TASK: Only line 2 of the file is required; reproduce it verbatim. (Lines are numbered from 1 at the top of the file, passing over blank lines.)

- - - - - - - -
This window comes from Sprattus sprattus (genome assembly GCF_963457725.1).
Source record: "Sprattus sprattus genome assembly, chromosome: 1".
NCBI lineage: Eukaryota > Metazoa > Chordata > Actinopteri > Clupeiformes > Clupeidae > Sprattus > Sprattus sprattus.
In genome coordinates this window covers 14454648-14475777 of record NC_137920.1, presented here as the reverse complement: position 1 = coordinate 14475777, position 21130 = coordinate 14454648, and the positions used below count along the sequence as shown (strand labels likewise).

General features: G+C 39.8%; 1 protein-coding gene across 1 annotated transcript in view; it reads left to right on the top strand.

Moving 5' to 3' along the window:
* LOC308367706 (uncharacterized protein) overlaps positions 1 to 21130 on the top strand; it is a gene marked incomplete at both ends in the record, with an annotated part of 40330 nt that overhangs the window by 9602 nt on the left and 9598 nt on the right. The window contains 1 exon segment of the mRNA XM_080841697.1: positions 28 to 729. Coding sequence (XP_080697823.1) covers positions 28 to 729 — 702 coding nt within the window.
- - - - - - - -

Source record: "Sprattus sprattus genome assembly, chromosome: 1".